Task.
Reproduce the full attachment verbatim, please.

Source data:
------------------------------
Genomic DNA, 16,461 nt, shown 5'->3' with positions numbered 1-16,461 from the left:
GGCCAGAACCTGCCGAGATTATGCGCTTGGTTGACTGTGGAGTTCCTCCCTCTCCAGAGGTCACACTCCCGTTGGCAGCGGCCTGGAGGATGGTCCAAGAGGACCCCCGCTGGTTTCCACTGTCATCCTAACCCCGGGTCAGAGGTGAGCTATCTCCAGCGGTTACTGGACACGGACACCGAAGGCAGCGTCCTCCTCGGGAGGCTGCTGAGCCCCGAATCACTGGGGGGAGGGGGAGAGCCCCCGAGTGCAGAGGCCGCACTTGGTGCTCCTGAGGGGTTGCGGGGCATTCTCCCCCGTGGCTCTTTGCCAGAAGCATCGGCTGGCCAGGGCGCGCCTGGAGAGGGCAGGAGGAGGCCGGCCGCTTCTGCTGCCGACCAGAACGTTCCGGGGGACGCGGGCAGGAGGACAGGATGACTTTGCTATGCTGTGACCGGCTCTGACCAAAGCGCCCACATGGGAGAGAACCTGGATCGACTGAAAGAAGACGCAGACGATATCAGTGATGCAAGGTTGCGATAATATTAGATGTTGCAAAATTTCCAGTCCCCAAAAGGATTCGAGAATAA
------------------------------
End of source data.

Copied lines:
Genomic DNA, 16,461 nt, shown 5'->3' with positions numbered 1-16,461 from the left:
GGCCAGAACCTGCCGAGATTATGCGCTTGGTTGACTGTGGAGTTCCTCCCTCTCCAGAGGTCACACTCCCGTTGGCAGCGGCCTGGAGGATGGTCCAAGAGGACCCCCGCTGGTTTCCACTGTCATCCTAACCCCGGGTCAGAGGTGAGCTATCTCCAGCGGTTACTGGACACGGACACCGAAGGCAGCGTCCTCCTCGGGAGGCTGCTGAGCCCCGAATCACTGGGGGGAGGGGGAGAGCCCCCGAGTGCAGAGGCCGCACTTGGTGCTCCTGAGGGGTTGCGGGGCATTCTCCCCCGTGGCTCTTTGCCAGAAGCATCGGCTGGCCAGGGCGCGCCTGGAGAGGGCAGGAGGAGGCCGGCCGCTTCTGCTGCCGACCAGAACGTTCCGGGGGACGCGGGCAGGAGGACAGGATGACTTTGCTATGCTGTGACCGGCTCTGACCAAAGCGCCCACATGGGAGAGAACCTGGATCGACTGAAAGAAGACGCAGACGATATCAGTGATGCAAGGTTGCGATAATATTAGATGTTGCAAAATTTCCAGTCCCCAAAAGGATTCGAGAATAA